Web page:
On a recent visit to New England I looked especially for what I could see people were growing in their gardens – being that kind of nosy person as I am when it comes to gardens..
Admittedly it was a particularly cold winter and spring was only just arriving – indeed we were told by a native that the snow had only just melted on his drive, but the range of plants seemed remarkably small.
There were lots of magnolias but only 3 varieties – soulangeana, a few nigra and white stellata. And there are some 200 plus varieties possible! Some varieties actually come from the US – mostly grandiflora – the ones that have shiny leaves, are non-deciduous and flower in the summer on a sunny wall site,; and the others mostly from South America. Though in a woodland garden my envy grew very green indeed as I spied several yellow magnolias in flower.
This is a standing gripe of mine – I once saw a yellow magnolia in flower at Kew and ever since wanted one for myself. Normally I don’t like yellow flowers much but I set my heart on a yellow magnolia.
When we reconfigured our front garden I set out to buy one for it. I had just the right space for a nice mid-sized tree. I scoured the Internet, asked Kew and the RHS – who did sell one but it wasn’t in stock and… In the end a Cornish nursery who specialised in rarer shrubs and from whom I had bought our pink ceanothus shrubs came up with one. A light yellow but still… we waited and it didn’t flower. But it was young and so another spring came round and lo one bud appeared, but a creamy white flower appeared… it’s young, next year maybe it will be yellow. Next spring came and more buds appeared, yes it was going to flower well. Lovely flowers opened but still pale cream. Yellow River wasn’t living up to its name at all! Could I encourage better yellow I asked the RHS? No, was the reply… and then, to cap it all, the nursery I had bought my tree from sent me a new catalogue with about a dozen yellow varieties to choose from! Ugh…
Our Yellow River is not quite as yellow as in this picture though… the other two magnolias are ours as they flowered this year.
So what else was growing in these New England gardens? Some small dwarf rhododendrons in purple, and one bright pink, no other colours despite many rhododendrons originating in the US. Lots of forsythia. Cherry trees. Judas trees. Daffodils – in standard sizes and colours – dwarfs, no whites no frills. A few tulips. Some grape hyacinth. A few pansies. And grass. Acres of grass. And yet more grass. No hedges with plots running into each other both in front of houses and in their back ‘yards’ or gardens. Sometimes some scrubby woodland but no woodland flowers.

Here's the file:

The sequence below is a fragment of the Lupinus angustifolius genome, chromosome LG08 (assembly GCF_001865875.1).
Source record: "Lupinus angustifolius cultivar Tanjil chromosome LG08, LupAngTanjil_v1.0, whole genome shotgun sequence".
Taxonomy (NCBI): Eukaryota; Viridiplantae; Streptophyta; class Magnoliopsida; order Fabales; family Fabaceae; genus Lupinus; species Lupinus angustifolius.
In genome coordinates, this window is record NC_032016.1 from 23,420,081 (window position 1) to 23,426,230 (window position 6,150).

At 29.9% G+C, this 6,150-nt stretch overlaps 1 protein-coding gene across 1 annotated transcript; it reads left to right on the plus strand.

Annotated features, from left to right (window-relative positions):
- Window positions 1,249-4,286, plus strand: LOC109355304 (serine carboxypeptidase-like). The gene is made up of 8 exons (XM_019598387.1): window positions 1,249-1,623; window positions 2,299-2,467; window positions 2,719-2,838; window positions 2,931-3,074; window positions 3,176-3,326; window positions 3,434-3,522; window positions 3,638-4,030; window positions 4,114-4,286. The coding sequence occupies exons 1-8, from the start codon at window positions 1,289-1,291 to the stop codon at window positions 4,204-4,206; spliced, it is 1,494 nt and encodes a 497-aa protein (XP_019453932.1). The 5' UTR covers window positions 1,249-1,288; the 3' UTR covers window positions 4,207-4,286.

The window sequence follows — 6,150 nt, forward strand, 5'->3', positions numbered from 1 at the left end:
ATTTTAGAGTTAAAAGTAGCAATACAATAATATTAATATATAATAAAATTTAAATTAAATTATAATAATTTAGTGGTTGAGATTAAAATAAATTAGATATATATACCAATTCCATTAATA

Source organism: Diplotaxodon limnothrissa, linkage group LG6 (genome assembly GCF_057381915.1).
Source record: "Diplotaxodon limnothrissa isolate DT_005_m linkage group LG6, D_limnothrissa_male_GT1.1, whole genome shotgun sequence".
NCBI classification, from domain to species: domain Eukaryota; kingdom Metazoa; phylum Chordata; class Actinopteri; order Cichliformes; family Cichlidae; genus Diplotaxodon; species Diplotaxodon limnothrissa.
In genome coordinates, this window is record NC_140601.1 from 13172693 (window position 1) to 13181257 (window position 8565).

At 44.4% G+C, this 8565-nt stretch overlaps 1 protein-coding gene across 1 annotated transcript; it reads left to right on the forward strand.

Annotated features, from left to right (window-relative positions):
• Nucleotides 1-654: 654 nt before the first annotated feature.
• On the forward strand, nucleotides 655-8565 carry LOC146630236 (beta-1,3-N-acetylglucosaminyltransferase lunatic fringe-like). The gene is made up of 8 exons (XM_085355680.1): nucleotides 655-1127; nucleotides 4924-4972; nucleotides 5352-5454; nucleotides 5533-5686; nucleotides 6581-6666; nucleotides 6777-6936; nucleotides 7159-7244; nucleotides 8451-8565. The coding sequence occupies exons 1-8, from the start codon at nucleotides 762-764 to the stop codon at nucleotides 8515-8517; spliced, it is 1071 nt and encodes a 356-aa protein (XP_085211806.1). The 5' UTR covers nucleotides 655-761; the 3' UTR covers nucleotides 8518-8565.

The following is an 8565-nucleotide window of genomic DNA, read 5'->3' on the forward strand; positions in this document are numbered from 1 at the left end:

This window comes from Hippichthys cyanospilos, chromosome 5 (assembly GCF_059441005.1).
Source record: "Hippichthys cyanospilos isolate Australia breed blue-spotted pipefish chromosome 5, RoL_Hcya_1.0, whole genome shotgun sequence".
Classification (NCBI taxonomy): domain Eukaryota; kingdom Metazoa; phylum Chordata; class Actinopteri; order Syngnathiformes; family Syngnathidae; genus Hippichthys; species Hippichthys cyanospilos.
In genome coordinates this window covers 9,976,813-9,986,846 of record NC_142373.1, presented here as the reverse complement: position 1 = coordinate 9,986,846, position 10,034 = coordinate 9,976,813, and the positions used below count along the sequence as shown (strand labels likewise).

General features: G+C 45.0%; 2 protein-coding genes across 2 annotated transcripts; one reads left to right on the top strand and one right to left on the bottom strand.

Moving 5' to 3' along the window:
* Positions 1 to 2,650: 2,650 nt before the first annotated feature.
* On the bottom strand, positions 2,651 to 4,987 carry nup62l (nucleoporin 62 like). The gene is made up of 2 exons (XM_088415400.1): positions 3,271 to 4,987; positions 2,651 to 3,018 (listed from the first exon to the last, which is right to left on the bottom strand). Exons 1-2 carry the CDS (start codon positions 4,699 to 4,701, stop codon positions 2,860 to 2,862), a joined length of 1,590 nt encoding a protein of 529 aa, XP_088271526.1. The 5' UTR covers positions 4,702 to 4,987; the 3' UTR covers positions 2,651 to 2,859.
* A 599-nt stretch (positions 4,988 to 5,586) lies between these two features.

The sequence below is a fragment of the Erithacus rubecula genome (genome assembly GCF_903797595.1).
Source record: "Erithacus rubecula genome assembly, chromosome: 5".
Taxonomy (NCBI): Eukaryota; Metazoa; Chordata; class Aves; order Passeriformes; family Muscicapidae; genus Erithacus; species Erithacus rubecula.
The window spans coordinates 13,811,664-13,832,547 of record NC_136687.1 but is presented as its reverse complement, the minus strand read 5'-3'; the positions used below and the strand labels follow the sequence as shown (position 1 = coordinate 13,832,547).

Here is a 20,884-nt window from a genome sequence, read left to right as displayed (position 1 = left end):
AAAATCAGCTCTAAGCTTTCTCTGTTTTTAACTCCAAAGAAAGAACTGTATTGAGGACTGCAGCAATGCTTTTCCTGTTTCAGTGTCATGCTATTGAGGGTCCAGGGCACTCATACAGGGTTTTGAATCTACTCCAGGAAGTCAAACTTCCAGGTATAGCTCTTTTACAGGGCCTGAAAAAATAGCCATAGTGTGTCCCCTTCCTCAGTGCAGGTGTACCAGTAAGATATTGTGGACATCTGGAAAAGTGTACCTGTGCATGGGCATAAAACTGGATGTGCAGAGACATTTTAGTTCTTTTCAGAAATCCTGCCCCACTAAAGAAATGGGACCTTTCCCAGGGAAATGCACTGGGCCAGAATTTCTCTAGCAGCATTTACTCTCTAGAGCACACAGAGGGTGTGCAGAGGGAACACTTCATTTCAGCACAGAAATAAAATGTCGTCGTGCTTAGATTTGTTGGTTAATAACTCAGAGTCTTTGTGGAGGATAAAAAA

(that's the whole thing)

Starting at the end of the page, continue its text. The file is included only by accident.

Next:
We learnt what happens at the back from a friend who had lived in his house for over 20 years – since it was built in fact and yet he had only just started his first garden – the rest was grass – yes 5 acres of it. He had planted 3 small cherries and a small flower bed round his front door and was very proud of it as his neigh ours had nothing like it. Yet he had a stream running through the end of his garden which we would have loved to landscape.
We passed a few nurseries on the roads and they did seem very small and with few plants on display and really felt, that despite the winter temperatures – our friends said that they claimed that only conifers would grow – they had not explored the potential. It is true that my favourite winter clematis would not grow there but surely they could do better.
So here is where I started researching what they could have grown – looking initially at clematis of course. And then some others out of interest and to complement. I will be writing a special article about clematis in the US for a journal so I need not to pre-publish here…
The USA Horticultural Society publishes a zonal map of the USA which indicates what zone a place is in terms of hardiness of plants. This is very important as many plants will not survive very low winter or very high summer temperatures. There is both a heat zone map and a hardiness map to look at. So when purchasing a plant you need to consider both extremes. So for instance if you look at the hardiness rating you can purchase for Boston many of the same clematis as I have in my garden eg Westerplatte and Polish Spirit. For New York it is trickier as it will depend on where you are in the NY area, but generally it is the warmest rating similar to Boston where -15 C is the lowest temperature likely.